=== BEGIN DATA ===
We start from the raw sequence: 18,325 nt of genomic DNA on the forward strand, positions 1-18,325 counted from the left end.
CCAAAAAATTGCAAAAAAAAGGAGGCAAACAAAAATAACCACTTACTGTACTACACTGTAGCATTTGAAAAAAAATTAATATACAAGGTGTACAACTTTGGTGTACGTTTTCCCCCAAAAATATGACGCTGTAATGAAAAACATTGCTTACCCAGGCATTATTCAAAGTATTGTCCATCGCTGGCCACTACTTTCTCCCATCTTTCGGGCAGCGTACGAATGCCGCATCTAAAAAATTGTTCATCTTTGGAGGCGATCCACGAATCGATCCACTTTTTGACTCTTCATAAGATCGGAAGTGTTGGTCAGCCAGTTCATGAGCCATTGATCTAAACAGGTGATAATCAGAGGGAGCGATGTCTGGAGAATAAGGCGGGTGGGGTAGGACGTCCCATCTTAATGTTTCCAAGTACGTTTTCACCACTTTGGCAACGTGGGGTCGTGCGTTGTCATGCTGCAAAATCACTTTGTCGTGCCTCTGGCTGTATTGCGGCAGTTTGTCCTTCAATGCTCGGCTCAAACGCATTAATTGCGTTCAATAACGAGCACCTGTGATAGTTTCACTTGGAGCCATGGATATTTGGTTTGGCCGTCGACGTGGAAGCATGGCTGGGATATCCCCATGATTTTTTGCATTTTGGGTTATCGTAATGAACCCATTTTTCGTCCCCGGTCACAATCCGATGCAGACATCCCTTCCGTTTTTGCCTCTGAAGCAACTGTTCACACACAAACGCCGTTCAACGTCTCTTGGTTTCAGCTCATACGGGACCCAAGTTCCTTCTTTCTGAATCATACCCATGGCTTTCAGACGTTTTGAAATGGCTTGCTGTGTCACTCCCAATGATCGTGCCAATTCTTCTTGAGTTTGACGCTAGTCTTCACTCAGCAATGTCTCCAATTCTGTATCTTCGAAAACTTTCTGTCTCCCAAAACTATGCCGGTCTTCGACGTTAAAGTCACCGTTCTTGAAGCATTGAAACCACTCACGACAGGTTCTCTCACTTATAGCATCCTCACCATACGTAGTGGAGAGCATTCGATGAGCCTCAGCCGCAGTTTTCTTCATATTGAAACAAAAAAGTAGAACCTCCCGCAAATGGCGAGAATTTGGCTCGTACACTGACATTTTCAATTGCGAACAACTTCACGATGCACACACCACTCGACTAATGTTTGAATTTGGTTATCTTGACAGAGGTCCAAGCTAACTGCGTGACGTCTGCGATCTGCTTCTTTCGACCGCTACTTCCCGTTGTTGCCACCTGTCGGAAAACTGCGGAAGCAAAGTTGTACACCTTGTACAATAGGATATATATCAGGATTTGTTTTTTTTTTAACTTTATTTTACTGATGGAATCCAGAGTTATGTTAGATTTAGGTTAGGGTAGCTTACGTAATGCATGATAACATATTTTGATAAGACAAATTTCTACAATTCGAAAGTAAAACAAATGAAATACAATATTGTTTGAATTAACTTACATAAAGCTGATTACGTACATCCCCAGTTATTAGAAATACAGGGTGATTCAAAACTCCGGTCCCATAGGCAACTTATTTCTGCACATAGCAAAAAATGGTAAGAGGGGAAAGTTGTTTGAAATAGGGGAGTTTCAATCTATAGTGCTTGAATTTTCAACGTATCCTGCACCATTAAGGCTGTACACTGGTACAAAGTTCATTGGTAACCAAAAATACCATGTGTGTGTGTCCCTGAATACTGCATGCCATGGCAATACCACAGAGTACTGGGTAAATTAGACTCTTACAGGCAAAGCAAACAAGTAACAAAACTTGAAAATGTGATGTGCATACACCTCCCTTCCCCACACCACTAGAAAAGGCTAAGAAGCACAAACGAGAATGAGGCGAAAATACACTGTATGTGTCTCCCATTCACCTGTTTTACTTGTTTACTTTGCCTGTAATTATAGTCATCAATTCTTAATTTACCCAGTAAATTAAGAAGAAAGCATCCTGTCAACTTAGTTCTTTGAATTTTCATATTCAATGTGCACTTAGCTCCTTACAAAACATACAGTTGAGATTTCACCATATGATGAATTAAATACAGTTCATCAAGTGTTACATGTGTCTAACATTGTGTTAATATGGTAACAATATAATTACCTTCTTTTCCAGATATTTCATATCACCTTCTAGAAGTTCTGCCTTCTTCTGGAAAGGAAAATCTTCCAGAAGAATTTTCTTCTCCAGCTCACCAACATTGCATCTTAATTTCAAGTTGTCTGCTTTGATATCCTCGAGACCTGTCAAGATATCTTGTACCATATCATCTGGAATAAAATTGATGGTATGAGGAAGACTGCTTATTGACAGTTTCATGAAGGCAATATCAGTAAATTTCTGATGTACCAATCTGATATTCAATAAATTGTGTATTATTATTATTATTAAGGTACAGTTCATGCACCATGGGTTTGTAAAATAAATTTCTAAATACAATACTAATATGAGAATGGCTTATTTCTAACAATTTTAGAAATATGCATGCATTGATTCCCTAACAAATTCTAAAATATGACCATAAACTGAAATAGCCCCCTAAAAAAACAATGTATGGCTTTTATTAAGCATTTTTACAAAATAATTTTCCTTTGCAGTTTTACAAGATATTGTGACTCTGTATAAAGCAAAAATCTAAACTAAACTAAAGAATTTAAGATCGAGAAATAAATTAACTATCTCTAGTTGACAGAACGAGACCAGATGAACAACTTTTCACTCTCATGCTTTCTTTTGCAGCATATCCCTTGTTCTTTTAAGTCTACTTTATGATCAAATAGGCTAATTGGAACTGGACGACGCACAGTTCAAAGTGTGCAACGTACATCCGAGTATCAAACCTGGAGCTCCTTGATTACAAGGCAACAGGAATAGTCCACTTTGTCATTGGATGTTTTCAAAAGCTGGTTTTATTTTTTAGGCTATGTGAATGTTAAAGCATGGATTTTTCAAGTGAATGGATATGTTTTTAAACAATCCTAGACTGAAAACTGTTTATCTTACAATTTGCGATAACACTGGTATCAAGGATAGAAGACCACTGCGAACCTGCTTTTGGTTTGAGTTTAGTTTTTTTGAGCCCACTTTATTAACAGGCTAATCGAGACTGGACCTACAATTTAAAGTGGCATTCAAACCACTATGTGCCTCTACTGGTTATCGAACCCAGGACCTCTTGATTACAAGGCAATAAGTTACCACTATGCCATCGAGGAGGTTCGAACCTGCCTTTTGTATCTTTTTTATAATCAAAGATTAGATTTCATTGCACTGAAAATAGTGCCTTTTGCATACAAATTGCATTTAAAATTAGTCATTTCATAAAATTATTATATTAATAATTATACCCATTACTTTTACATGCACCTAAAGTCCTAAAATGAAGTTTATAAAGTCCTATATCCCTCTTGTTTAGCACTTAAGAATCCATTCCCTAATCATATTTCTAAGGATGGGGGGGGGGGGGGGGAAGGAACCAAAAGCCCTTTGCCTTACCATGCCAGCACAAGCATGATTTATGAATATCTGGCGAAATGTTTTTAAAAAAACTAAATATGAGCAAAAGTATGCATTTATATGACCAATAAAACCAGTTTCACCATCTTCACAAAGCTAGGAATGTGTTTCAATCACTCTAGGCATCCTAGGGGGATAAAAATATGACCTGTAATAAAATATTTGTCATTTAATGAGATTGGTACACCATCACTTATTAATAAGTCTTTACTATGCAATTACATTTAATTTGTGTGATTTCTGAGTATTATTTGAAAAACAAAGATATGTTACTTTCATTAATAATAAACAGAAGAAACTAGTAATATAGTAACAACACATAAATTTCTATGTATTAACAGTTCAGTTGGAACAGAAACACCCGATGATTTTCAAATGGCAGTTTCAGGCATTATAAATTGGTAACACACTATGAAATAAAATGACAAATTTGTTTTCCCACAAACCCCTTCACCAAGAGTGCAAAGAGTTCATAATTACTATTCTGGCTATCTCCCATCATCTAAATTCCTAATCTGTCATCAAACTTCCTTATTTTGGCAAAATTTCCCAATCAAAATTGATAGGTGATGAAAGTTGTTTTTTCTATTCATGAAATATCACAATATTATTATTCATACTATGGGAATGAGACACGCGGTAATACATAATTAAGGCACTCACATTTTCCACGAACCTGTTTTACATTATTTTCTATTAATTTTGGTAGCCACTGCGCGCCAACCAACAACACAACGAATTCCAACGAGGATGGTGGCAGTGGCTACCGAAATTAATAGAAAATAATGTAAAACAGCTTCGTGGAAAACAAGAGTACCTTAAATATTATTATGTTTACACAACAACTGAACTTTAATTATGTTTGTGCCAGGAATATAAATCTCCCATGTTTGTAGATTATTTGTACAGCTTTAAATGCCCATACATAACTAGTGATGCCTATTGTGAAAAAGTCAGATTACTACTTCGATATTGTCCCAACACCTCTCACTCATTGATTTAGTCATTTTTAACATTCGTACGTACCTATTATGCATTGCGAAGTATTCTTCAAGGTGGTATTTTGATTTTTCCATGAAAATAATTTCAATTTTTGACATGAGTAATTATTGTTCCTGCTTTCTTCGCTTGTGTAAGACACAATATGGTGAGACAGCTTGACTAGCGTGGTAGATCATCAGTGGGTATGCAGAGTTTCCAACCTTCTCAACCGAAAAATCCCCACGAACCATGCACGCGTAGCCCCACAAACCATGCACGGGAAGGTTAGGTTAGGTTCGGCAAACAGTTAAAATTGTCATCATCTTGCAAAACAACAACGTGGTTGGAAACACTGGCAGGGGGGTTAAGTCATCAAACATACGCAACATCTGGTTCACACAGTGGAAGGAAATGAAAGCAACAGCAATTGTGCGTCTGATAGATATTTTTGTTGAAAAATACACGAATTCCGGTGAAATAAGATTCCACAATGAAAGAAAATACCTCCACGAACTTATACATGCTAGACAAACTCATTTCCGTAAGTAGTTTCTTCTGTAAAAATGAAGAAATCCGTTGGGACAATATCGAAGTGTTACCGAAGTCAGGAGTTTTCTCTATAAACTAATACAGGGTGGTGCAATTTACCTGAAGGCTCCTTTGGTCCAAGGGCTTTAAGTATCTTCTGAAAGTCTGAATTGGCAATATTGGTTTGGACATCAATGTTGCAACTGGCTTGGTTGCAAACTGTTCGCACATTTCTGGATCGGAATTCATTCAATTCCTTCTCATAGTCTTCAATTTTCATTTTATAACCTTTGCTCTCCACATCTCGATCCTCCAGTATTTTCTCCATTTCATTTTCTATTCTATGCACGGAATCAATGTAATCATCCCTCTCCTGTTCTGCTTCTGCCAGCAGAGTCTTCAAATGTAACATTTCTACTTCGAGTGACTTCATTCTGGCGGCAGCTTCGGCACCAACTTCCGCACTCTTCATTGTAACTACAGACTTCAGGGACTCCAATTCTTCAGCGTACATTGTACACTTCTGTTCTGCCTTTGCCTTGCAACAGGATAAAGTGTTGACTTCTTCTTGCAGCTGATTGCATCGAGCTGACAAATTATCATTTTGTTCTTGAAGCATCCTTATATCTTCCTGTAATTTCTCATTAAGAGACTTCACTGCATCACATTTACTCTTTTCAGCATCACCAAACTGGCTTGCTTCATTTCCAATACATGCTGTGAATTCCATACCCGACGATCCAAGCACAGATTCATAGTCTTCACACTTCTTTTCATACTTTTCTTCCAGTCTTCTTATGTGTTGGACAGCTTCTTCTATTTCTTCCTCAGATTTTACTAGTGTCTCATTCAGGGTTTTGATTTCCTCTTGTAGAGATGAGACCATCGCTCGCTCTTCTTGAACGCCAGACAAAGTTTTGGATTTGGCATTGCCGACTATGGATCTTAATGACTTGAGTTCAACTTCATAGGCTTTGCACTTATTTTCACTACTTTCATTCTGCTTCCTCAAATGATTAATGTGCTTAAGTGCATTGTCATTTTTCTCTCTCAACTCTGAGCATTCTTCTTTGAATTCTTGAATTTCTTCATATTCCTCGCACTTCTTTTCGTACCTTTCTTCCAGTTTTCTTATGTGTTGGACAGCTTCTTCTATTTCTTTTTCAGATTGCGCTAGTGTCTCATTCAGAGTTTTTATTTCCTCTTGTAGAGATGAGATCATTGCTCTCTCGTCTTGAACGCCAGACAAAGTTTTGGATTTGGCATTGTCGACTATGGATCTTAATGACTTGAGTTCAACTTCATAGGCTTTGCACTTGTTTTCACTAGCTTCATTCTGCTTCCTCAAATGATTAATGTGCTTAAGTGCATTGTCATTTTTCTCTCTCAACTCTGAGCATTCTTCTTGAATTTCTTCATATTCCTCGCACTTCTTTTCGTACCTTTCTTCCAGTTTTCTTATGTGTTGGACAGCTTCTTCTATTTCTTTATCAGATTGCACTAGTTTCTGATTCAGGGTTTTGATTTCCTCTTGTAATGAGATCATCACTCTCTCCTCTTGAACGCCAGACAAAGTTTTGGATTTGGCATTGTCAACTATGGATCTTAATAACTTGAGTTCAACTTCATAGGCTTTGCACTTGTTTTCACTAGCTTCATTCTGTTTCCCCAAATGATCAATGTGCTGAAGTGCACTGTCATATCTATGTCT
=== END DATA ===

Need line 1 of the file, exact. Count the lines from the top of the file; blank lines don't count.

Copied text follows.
We start from the raw sequence: 18,325 nt of genomic DNA on the forward strand, positions 1-18,325 counted from the left end.